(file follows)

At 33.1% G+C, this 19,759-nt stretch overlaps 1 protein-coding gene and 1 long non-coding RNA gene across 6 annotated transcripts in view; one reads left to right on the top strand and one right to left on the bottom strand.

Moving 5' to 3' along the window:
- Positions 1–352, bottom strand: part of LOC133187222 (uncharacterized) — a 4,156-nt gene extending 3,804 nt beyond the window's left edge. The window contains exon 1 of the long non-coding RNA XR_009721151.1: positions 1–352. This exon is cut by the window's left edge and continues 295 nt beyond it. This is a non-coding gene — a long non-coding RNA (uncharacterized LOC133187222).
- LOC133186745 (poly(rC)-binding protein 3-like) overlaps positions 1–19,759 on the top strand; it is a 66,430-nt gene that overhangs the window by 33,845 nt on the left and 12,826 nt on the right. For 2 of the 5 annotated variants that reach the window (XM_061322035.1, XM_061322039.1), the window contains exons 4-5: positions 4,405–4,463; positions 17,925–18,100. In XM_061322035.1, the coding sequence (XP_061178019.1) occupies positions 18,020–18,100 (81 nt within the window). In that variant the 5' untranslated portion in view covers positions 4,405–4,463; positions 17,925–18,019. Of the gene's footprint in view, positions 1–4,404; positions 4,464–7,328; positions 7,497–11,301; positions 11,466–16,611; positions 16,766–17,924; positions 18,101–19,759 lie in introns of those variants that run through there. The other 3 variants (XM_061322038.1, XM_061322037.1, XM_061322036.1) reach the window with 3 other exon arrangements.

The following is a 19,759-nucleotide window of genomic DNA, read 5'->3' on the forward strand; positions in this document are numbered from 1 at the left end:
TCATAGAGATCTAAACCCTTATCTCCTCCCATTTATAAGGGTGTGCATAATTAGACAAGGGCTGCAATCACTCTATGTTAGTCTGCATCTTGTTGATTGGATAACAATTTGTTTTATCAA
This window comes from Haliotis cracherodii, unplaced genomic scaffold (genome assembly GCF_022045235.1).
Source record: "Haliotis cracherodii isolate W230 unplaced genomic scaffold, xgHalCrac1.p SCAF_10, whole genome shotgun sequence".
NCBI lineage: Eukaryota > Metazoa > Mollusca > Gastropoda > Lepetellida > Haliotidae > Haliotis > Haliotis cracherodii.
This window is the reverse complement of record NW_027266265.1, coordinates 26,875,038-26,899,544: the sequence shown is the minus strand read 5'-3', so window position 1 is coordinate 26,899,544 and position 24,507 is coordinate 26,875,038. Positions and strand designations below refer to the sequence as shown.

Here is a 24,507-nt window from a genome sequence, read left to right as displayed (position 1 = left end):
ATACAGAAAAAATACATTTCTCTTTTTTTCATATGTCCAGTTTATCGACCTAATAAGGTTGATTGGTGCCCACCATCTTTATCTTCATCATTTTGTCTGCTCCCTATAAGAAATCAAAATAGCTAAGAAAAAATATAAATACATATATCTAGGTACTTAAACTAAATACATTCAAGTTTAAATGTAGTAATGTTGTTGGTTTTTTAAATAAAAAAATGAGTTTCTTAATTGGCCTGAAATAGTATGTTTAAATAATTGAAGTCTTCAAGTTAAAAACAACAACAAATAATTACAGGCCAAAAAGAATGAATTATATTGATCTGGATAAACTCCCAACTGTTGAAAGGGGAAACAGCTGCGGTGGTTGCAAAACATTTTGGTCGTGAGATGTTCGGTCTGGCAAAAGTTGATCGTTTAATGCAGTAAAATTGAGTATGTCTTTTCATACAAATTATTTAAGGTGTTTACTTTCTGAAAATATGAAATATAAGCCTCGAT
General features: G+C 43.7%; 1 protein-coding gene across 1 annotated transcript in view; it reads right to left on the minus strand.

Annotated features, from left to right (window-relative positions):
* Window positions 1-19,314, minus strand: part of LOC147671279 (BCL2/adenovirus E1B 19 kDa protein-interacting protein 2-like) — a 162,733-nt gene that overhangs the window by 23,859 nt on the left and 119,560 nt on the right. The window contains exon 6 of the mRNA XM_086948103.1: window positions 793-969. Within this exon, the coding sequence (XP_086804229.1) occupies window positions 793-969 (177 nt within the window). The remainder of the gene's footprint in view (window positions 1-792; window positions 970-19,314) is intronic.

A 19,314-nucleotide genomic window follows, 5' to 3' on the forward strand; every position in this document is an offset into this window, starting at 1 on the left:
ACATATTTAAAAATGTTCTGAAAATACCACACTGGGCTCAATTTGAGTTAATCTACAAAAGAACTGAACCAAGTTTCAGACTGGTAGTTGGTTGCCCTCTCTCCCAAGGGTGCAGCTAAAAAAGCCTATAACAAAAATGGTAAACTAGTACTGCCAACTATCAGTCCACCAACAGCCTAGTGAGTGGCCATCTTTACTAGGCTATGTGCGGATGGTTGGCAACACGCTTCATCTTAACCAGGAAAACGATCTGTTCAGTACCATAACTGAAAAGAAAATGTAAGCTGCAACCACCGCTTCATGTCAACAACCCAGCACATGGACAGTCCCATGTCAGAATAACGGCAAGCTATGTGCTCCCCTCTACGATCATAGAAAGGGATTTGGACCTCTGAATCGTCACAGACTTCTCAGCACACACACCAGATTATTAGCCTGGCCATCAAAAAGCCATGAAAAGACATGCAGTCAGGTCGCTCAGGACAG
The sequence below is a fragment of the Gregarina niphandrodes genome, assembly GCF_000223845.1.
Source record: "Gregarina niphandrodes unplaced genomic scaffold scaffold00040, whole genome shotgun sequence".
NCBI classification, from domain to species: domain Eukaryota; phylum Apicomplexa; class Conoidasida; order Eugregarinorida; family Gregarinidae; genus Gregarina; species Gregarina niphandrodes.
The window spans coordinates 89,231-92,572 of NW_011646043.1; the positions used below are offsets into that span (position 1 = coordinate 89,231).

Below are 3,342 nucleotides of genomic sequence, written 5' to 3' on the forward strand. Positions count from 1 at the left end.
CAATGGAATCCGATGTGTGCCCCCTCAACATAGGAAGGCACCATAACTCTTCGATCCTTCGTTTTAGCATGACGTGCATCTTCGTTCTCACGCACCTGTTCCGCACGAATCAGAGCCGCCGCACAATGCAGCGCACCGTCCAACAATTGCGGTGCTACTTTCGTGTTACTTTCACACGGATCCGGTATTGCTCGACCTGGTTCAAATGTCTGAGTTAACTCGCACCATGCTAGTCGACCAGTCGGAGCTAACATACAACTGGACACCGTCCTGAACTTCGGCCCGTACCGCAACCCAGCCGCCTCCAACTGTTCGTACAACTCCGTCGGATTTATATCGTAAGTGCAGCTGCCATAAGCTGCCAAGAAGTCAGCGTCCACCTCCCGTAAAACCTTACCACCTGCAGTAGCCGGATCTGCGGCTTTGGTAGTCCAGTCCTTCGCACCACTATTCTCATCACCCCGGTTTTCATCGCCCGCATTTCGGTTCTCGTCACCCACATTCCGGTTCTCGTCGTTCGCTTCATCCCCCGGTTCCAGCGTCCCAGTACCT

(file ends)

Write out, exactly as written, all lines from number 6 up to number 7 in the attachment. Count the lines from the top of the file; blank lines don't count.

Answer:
TCATAGAGATCTAAACCCTTATCTCCTCCCATTTATAAGGGTGTGCATAATTAGACAAGGGCTGCAATCACTCTATGTTAGTCTGCATCTTGTTGATTGGATAACAATTTGTTTTATCAA
This window comes from Haliotis cracherodii, unplaced genomic scaffold (genome assembly GCF_022045235.1).